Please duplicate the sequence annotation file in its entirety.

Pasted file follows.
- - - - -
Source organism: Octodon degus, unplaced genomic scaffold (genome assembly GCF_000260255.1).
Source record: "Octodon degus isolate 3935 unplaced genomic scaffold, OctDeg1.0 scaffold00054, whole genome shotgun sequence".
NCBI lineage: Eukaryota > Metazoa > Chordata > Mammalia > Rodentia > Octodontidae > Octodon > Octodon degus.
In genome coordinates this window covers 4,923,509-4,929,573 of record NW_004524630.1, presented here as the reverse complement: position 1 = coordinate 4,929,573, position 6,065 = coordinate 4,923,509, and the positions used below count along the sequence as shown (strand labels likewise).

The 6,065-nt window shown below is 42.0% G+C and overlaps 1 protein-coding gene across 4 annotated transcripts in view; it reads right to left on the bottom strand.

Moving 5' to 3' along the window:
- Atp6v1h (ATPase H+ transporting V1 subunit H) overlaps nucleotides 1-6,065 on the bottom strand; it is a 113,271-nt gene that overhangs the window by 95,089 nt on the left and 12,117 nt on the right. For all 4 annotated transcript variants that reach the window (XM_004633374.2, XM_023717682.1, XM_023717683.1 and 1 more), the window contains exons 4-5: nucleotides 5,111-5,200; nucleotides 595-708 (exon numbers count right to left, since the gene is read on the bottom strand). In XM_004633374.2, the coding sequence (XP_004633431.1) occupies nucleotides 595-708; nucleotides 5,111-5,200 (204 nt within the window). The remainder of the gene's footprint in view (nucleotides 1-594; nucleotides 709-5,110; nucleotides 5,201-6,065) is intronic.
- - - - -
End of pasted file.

Source organism: Octodon degus, unplaced genomic scaffold (genome assembly GCF_000260255.1).
Source record: "Octodon degus isolate 3935 unplaced genomic scaffold, OctDeg1.0 scaffold00054, whole genome shotgun sequence".
NCBI lineage: Eukaryota > Metazoa > Chordata > Mammalia > Rodentia > Octodontidae > Octodon > Octodon degus.
In genome coordinates this window covers 4,923,509-4,929,573 of record NW_004524630.1, presented here as the reverse complement: position 1 = coordinate 4,929,573, position 6,065 = coordinate 4,923,509, and the positions used below count along the sequence as shown (strand labels likewise).

The 6,065-nt window shown below is 42.0% G+C and overlaps 1 protein-coding gene across 4 annotated transcripts in view; it reads right to left on the bottom strand.

Moving 5' to 3' along the window:
- Atp6v1h (ATPase H+ transporting V1 subunit H) overlaps nucleotides 1-6,065 on the bottom strand; it is a 113,271-nt gene that overhangs the window by 95,089 nt on the left and 12,117 nt on the right. For all 4 annotated transcript variants that reach the window (XM_004633374.2, XM_023717682.1, XM_023717683.1 and 1 more), the window contains exons 4-5: nucleotides 5,111-5,200; nucleotides 595-708 (exon numbers count right to left, since the gene is read on the bottom strand). In XM_004633374.2, the coding sequence (XP_004633431.1) occupies nucleotides 595-708; nucleotides 5,111-5,200 (204 nt within the window). The remainder of the gene's footprint in view (nucleotides 1-594; nucleotides 709-5,110; nucleotides 5,201-6,065) is intronic.